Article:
Newsletter #41: We Need Emancipatory Counterfactuals, with Thulani Davis
By Mack Penner
The Dig’s interview with Thulani Davis, author of The Emancipation Circuit, concludes with a foray into an historical counterfactual. Asked what a political-economic revolution in the nineteenth-century South would have looked like — and how Reconstruction might have secured Black economic and political power — with solidarity from poor whites and the repression of counterrevolutionary white-supremacist violence, Davis sketches an historical path not taken: an emergent Black middle class, alongside an emergent white middle class, rising on the strength of economic power consolidated by “forty acres and a mule,” but also, perhaps, reparations and back pay from the Civil War’s end.
The history of Reconstruction stands out for the way that it invites reasoning about what could have been, but it is far from the only historical era that we might consider in counterfactual ways. Yet serious counterfactual analysis is hard to come by. Among professional historians, the counterfactual is often treated as a kind of transgression. Counterfactual reasoning is considered a frivolity that should not preoccupy anyone with an ambition of thinking or writing in a “properly” historical way. This convention is widely taught and adhered to, with the result being that of the many eras that call out for counterfactual conjecture, few have gotten such attention.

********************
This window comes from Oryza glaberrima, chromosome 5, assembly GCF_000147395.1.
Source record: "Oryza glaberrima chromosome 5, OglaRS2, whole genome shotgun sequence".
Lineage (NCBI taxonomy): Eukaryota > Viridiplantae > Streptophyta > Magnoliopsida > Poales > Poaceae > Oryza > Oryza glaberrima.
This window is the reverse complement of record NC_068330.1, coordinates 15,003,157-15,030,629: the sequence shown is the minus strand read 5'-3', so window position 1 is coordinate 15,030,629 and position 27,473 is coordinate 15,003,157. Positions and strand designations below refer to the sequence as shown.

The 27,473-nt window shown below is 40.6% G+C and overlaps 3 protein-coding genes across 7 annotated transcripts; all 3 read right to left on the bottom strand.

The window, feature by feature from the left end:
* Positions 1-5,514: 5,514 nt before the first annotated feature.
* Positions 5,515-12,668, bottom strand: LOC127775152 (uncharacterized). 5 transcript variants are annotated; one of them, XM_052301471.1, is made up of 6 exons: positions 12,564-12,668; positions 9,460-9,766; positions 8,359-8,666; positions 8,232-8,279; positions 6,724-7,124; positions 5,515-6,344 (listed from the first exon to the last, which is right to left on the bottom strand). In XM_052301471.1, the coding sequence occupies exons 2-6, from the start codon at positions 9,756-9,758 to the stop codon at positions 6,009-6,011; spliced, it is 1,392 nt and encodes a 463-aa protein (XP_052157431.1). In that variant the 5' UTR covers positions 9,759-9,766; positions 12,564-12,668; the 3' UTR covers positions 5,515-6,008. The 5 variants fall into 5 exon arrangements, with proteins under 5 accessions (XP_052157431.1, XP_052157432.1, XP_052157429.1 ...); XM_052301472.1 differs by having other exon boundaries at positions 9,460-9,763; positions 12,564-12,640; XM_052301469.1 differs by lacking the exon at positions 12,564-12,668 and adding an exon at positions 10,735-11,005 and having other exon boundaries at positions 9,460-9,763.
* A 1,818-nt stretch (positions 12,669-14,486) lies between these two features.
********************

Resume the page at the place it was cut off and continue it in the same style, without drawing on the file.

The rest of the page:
Does this matter? I think so. It isn’t just an issue for nitpicking scholars — the counterfactual debate hinges mainly on political questions. Resisting the counterfactual is often about wanting to seem maximally scientific or objective, and those who freely engage in counterfactual speculation are usually perfectly glad to allow their speculation to do political work. As a result, there is plenty of history from the Right that engages self-serving counterfactuals. I was unsurprised, for example, to learn that Niall Ferguson, one of the best-known right-wing historians in the world and a noted apologist for imperialism, has edited a collection of counterfactual histories for which he also wrote a ninety-page introduction defending the exercise. The Right tends to see the political value of the counterfactual pretty clearly.
The Reconstruction example, among many others, suggests the value of the counterfactual for the Left. Thinking about alternative historical trajectories is such a valuable tool for imagining future trajectories and for seeing what might make those trajectories possible. The counterfactual register is also intuitive. Save for the professional historians I’ve been talking about, it appeals to average people in an obvious way. In any case, the Right will continue along their merry counterfactual way. If the speculations of the Right tend to boil down to reactionary nostalgia, the Left can strive instead for a radical historical solidarity that turns the past into a place from which we can imagine and move towards the future.
Further Reading and Listening I have picked up on just a sliver of Davis’s sprawling interview with The Dig. If you are looking for further reading that bridges this sliver and the broader content of the interview, you can do no better than reading two recent pieces in the New York Review of Books: this interview with the renowned historian Eric Foner, and Foner’s essay “The Complicity of the Textbooks.”
Among those engaged in counterfactual reasoning from the Left is the novelist Kim Stanley Robinson, who was interviewed on The Dig about a year ago.